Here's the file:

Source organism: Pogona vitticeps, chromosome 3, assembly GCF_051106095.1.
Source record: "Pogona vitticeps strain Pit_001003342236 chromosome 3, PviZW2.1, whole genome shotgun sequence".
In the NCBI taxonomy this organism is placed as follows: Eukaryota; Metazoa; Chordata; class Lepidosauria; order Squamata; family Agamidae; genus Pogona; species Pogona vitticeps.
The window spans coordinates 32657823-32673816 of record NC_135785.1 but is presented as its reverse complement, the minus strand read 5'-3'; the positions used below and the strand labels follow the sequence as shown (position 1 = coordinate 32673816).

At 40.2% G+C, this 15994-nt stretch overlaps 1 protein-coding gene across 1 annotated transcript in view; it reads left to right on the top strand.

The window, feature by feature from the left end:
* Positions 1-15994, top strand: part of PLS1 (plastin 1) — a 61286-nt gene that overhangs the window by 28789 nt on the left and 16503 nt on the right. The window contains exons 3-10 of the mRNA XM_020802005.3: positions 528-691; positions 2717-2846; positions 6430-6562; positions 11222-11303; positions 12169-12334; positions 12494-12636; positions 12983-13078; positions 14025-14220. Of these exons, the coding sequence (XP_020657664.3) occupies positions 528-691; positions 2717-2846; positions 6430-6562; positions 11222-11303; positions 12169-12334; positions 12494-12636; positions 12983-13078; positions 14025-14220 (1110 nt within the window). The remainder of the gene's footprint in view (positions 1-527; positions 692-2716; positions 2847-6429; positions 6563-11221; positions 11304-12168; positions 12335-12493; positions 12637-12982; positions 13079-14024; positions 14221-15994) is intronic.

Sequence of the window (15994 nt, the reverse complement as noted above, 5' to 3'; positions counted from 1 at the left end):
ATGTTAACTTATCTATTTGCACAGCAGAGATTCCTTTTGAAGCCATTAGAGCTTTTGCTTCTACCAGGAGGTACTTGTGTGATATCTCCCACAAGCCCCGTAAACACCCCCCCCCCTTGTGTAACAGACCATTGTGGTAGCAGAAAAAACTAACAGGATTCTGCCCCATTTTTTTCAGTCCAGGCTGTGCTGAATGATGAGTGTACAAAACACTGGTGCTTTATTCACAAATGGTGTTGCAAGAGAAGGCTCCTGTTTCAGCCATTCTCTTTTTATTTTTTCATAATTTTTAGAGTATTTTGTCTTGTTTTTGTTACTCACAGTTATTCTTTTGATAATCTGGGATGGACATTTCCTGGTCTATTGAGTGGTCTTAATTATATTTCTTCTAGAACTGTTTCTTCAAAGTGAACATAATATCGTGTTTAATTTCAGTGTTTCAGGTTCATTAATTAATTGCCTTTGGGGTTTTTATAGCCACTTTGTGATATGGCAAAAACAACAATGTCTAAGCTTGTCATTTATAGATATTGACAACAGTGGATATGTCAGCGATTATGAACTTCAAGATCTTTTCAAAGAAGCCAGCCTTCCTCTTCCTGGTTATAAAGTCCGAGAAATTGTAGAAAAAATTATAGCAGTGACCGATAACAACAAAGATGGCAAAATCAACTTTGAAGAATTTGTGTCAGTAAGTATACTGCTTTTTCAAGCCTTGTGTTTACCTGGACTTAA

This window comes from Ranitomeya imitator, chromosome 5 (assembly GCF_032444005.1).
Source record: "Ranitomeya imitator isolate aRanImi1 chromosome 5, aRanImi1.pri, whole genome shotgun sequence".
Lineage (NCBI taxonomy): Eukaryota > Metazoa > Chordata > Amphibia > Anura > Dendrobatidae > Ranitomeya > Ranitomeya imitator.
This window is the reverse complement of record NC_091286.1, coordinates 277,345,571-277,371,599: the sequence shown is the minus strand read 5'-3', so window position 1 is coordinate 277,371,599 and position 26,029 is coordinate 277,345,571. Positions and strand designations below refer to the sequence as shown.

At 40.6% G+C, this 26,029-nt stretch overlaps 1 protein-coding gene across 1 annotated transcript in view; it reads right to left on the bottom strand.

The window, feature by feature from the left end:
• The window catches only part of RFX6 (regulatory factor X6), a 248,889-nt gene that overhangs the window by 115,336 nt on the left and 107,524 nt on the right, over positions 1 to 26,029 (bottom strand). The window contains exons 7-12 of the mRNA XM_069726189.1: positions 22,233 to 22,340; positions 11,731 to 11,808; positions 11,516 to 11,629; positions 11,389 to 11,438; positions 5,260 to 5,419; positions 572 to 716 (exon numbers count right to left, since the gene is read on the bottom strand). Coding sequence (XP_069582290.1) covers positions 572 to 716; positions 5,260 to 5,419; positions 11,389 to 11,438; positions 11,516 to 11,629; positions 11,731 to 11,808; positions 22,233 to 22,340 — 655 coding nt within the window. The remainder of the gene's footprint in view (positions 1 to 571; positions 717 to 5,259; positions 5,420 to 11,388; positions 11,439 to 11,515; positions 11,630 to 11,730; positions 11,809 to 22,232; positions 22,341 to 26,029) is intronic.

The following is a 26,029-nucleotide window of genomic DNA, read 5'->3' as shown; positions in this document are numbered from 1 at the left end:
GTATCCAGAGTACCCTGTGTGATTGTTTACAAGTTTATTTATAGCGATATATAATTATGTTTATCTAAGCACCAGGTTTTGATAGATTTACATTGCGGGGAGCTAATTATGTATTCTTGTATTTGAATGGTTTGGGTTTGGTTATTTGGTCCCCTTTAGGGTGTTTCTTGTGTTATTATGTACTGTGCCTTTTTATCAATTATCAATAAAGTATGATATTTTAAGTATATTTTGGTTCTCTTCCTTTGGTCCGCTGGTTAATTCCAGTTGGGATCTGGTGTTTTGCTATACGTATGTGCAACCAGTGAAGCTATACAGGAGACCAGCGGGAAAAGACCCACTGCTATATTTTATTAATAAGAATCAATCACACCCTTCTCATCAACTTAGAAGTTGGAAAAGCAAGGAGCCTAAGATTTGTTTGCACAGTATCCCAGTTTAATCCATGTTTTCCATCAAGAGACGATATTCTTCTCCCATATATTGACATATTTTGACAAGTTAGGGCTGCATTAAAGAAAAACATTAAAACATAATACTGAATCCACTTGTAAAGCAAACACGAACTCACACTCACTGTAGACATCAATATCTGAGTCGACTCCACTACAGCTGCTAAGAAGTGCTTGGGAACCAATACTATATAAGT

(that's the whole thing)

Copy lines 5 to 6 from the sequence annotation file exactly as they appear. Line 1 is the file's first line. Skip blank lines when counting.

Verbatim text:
At 40.2% G+C, this 15994-nt stretch overlaps 1 protein-coding gene across 1 annotated transcript in view; it reads left to right on the top strand.

The window, feature by feature from the left end: